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J Mol Biol. 2019 Apr 19;431(9):1843-1868. doi: 10.1016/j.jmb.2019.01.018. Epub 2019 Jan 18.

Metal Toxicity Links to Alzheimer's Disease and Neuroinflammation.

Author information

1
Neurula Laboratory, Clem Jones Centre for Ageing Dementia Research, Queensland Brain Institute, The University of Queensland, Brisbane, Australia; Centre for Stem Cell Ageing and Regenerative Engineering, The University of Queensland, Brisbane, Australia. Electronic address: t.tee@uq.edu.au.
2
Neurula Laboratory, Clem Jones Centre for Ageing Dementia Research, Queensland Brain Institute, The University of Queensland, Brisbane, Australia.
3
Queensland Brain Institute, The University of Queensland, Brisbane, Australia.
4
Center for Occupational and Environmental Health, Department of Medicine, University of California, Irvine, CA, USA.
5
Neurula Laboratory, Clem Jones Centre for Ageing Dementia Research, Queensland Brain Institute, The University of Queensland, Brisbane, Australia. Electronic address: rodrigo.medeiros@neurula.org.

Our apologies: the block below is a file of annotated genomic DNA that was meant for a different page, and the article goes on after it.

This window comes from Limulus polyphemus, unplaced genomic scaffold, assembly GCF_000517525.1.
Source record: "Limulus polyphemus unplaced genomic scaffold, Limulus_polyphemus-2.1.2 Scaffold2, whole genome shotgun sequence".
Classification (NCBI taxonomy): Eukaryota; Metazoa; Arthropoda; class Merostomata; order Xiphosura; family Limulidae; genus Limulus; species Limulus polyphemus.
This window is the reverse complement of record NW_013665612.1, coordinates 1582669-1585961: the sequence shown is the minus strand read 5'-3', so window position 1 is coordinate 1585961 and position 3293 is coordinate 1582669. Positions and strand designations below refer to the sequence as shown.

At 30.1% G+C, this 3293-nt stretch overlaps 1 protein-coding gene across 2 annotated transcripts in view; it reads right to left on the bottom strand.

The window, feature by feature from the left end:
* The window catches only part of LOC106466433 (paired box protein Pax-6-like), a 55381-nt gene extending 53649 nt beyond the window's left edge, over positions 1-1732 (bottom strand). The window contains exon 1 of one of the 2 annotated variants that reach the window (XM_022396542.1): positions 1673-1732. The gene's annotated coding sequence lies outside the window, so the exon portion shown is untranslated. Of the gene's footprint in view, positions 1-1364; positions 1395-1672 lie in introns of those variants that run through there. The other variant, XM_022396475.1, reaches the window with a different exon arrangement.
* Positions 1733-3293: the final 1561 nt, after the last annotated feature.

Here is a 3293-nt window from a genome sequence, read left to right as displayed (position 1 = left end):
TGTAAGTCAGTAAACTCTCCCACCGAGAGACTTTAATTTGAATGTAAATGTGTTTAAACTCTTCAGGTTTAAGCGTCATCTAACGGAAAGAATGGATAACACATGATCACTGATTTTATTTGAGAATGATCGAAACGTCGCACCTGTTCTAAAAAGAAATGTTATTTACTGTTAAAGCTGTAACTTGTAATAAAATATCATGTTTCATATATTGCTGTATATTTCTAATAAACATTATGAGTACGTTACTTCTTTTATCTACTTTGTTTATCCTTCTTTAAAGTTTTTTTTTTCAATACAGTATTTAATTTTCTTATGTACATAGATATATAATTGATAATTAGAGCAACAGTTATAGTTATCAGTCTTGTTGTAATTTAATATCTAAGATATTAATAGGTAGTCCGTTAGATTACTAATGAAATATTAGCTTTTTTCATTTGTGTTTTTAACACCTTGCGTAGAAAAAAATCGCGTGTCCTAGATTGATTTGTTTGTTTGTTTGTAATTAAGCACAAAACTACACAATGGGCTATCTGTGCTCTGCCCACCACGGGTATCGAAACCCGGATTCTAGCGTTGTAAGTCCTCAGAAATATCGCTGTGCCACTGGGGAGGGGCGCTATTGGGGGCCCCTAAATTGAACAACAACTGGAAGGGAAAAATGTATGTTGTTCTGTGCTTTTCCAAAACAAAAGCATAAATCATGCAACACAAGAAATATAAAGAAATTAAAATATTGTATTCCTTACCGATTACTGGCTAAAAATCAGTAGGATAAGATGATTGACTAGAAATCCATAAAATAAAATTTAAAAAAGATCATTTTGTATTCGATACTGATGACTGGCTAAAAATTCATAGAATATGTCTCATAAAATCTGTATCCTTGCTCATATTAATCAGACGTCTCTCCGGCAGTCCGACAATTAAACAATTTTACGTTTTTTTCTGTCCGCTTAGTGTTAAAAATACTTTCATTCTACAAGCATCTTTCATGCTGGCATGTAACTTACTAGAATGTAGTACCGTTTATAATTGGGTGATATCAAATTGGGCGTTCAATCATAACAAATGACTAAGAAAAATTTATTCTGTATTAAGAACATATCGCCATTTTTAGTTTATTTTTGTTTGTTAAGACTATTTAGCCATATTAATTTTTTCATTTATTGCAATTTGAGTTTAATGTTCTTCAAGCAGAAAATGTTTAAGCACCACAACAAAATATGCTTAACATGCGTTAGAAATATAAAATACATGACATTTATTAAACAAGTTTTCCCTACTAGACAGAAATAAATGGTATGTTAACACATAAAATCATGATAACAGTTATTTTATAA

Abstract

As the median age of the population increases, the number of individuals with Alzheimer's disease (AD) and the associated socio-economic burden are predicted to worsen. While aging and inherent genetic predisposition play major roles in the onset of AD, lifestyle, physical fitness, medical condition, and social environment have emerged as relevant disease modifiers. These environmental risk factors can play a key role in accelerating or decelerating disease onset and progression. Among known environmental risk factors, chronic exposure to various metals has become more common among the public as the aggressive pace of anthropogenic activities releases excess amount of metals into the environment. As a result, we are exposed not only to essential metals, such as iron, copper, zinc and manganese, but also to toxic metals including lead, aluminum, and cadmium, which perturb metal homeostasis at the cellular and organismal levels. Herein, we review how these metals affect brain physiology and immunity, as well as their roles in the accumulation of toxic AD proteinaceous species (i.e., β-amyloid and tau). We also discuss studies that validate the disruption of immune-related pathways as an important mechanism of toxicity by which metals can contribute to AD. Our goal is to increase the awareness of metals as players in the onset and progression of AD.

KEYWORDS:

dementia; environment; neurodegeneration; tau; β-amyloid

PMID:
30664867
PMCID:
PMC6475603
[Available on 2020-04-19]
DOI:
10.1016/j.jmb.2019.01.018

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